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Cuesta student suspected in death of Cal Poly student

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A riderless bicycle, called a “ghost bike,” was erected by Bike SLO County in honor of Kennedy Love near where he died.
Photo by Rachel Barnes



By Rachel Barnes

News Editor

A 17-year-old Cuesta student remains in custody on suspicion of vehicular manslaughter, felony DUI and felony hit-and-run in connection with the death of a Cal Poly student who she allegedly struck while he was riding his bike.

Kennedy Love, 22, a fourth-year landscape architecture student, died on the scene Aug. 29 about 11:30 p.m. after being hit by the car and thrown across the roadway at the intersection of Foothill Boulevard and Ferrini Road, according to San Luis Obispo police.

“Officers immediately began CPR, which was continued by paramedics as they arrived on scene,” said Capt. Jeff Smith. “Unfortunately, all life-saving attempts were unsuccessful.”

A hearing is scheduled for Friday to determine if the minor suspect, whose name has not yet been released, should be tried as an adult.

California state law forbids authorities to release the names of a minors in connection with crimes unless they are tried as an adult or the alleged crime committed rises to the level of a confidentiality waiver for the benefit of society. A judge will make this determination after hearing the alleged facts surrounding the case.

Cal Poly president Jeffrey Armstrong released a message of condolence on Tuesday evening, stating that the campus will “hold a memorial service shortly after the start of the academic year, in coordination with Kennedy’s family.” Armstrong’s message noted Love was closely involved with Front Porch, a religious organization for college students.

Candise Wade described her brother on Wednesday to the Cuestonian as someone who “was always looking out for the lonely and left out, making them feel like they could fly, and dance, and do whatever the world told them they couldn’t do.”

She said that “he loved the outdoors, he volunteered every chance he got, and he was a creative genius — a true renaissance man. Always with a guitar in his hand and self-taught, I might add.”

Wade said she will always remember her brother in this way: “Kennedy was full of life and brought joy to every situation with his authenticity, sarcastic humor, and unprecedented love. ”

While both families struggle to come to grips with the tragedy, authorities are trying to determine how the court case will proceed.

According to the District Attorney’s office, Issues the judge will consider Friday include: Whether the minor can be rehabilitated before legally becoming an adult; the minor’s previous delinquent history; success of previous attempts by juvenile court to rehabilitate the minor; the circumstances and gravity of the alleged crime committed.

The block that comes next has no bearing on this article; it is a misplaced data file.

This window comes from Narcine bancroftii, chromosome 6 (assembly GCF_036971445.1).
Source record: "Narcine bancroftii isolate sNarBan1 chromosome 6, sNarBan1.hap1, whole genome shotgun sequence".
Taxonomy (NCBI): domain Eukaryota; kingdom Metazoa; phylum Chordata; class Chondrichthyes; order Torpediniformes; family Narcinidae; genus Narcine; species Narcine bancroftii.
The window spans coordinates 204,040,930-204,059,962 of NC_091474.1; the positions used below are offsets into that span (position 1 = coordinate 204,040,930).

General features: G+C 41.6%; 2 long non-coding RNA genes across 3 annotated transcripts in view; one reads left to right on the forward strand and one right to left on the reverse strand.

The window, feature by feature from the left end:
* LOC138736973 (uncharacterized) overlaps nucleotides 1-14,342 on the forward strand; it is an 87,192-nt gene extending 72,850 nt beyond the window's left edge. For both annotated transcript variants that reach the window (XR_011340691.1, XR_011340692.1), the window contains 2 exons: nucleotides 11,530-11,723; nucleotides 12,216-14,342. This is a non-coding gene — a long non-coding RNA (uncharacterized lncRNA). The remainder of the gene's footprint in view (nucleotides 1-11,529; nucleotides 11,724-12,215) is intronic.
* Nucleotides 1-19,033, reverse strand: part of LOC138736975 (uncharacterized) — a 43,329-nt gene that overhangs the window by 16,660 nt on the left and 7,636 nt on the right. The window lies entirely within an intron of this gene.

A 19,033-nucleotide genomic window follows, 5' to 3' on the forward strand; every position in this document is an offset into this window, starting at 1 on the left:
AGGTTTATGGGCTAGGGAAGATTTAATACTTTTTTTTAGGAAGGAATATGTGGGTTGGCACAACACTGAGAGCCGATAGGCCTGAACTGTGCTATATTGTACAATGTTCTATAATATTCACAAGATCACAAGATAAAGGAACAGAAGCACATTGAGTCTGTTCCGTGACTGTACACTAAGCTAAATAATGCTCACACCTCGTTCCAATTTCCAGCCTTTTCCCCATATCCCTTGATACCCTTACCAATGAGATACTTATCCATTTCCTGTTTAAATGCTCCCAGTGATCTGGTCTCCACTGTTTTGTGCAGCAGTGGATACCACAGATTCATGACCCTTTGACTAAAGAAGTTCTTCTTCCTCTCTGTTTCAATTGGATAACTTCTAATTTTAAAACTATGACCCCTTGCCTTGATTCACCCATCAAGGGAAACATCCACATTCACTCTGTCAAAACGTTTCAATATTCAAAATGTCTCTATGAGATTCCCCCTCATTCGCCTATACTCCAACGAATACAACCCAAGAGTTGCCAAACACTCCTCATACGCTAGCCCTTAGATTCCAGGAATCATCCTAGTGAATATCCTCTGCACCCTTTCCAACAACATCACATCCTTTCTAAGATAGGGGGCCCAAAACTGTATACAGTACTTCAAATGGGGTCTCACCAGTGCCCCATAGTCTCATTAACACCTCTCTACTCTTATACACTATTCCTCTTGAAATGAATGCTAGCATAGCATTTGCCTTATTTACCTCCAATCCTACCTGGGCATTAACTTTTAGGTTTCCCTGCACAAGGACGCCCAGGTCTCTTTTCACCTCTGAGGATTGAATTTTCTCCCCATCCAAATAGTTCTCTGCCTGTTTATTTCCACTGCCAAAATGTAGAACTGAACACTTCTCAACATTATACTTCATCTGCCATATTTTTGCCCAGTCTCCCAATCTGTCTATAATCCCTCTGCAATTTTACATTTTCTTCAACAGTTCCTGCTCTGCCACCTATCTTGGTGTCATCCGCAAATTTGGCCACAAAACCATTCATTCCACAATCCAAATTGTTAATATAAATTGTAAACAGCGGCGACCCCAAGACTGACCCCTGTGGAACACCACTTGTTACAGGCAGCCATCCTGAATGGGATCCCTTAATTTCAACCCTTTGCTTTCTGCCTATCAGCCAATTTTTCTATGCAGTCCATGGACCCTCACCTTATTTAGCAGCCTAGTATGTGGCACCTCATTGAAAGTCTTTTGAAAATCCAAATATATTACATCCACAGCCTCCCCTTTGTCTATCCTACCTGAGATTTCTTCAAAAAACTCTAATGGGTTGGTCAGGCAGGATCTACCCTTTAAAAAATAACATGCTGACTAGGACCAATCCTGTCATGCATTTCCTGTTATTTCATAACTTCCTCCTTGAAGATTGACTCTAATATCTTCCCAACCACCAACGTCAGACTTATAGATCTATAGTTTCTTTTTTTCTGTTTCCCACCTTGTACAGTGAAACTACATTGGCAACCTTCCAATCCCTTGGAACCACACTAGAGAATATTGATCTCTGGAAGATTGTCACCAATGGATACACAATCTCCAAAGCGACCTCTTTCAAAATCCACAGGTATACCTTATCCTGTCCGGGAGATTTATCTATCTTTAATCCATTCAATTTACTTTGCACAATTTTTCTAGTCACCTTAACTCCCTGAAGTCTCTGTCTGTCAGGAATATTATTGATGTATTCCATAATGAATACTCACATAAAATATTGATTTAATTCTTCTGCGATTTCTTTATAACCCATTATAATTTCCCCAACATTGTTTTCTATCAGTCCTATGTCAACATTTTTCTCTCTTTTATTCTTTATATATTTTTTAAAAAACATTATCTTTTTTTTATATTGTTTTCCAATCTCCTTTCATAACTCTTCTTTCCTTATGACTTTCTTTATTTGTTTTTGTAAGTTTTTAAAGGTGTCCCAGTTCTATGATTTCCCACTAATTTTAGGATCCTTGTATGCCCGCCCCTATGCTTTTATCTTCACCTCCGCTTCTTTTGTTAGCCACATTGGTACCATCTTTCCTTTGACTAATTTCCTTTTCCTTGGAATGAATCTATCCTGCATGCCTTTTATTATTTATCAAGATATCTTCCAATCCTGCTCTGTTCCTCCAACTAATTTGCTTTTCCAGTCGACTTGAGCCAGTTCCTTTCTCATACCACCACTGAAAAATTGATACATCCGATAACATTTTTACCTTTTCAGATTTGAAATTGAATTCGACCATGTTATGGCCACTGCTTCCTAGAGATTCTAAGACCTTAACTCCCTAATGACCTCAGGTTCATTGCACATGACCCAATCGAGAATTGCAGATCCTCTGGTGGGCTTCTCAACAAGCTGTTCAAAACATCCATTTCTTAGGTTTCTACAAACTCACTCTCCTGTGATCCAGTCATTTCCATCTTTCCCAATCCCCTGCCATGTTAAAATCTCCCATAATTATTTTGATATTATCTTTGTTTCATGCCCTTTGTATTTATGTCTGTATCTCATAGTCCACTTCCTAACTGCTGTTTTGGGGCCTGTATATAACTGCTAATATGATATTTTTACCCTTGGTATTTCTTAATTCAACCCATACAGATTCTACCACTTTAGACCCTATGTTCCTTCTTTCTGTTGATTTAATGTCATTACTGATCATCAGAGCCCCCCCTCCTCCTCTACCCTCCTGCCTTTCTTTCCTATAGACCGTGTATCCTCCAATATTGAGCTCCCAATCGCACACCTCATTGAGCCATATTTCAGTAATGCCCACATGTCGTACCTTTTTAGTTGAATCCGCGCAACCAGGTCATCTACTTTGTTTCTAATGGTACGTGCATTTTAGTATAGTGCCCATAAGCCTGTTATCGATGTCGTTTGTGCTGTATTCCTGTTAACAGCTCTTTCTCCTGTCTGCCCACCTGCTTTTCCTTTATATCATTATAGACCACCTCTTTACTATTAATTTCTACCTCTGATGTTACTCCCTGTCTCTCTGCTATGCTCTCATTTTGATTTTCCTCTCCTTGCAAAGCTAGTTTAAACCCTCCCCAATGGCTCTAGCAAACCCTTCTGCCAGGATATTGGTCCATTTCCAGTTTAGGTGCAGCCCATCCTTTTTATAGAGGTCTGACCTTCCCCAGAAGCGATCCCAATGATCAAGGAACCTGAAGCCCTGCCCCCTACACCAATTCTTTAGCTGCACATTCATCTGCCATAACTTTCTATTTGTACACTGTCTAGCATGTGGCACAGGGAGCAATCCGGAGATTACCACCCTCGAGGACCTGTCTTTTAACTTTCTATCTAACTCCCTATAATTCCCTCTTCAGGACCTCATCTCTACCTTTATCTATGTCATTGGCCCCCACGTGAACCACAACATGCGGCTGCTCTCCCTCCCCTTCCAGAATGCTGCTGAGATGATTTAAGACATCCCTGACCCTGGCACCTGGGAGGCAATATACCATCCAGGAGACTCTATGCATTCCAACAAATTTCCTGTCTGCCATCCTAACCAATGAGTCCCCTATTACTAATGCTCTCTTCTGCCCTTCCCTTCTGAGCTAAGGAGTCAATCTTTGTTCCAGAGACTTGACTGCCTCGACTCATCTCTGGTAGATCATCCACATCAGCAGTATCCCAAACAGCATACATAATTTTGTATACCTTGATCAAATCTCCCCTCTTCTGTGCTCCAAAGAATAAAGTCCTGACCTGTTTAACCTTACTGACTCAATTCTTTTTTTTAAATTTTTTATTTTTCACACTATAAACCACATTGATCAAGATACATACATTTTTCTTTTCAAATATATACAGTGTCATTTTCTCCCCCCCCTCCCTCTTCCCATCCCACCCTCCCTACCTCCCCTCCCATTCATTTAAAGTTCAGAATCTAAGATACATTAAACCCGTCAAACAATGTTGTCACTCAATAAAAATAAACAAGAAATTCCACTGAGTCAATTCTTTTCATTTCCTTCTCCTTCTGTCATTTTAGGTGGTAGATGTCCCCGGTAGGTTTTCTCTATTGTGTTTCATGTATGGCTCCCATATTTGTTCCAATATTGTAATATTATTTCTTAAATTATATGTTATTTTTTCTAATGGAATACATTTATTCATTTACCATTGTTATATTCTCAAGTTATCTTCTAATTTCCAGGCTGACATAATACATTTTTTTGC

“Cases such as this are everyone’s worst nightmare,” said Lee Cunningham, assistant district attorney for San Luis Obispo County.

“Sadly, death is a foreseeable consequence of underage drinking and driving,” Cunningham said. “We extend our sympathies to the victim’s family and friends, and we will seek a just result whether the case is transferred to adult court or remains in juvenile court.”

Police pieced together the alleged circumstances of the case when witnesses told them they saw two females exit the car in the Panda Express parking lot to assess damage done to the driver’s side front window and then drove away, authorities said. Police later found the same vehicle abandoned on Tassajara Street.

Investigators contacted the registered owner of the vehicle at her home in Los Osos about an hour after the crash. They “obtained a confession which she admitted to driving the vehicle which caused the fatal collision,” Smith said. “The suspect did admit to drinking alcohol prior to the traffic collision.”

A memorial was erected in Love’s honor on Sept. 2 near where he died. A riderless bicycle, called a “ghost bike,” was installed by Bike SLO County.

The organization’s communications director, Steve Akers, describes a ghost bike as a, “small and somber memorial for bicyclists who are killed or hit on the street.”

Ghost bikes are symbols to remind the community of tragic events and make statements to protect cyclists’ right to safe travel, Akers said.

The bike is located on Foothill Boulevard near Ferrini Road and is painted white with a turquoise sign that has Love’s name printed on it.

“We want to encourage anybody to come down and leave flowers to keep his memory alive,” Akers said.

The ghost bike is expected to be there for an initial period of two months until the city reviews the permit again.

Akers said he “hopes something good comes out of this.”

Editor-in-Chief Garrett Smiley contributed to this article.


Photo courtesy of Love family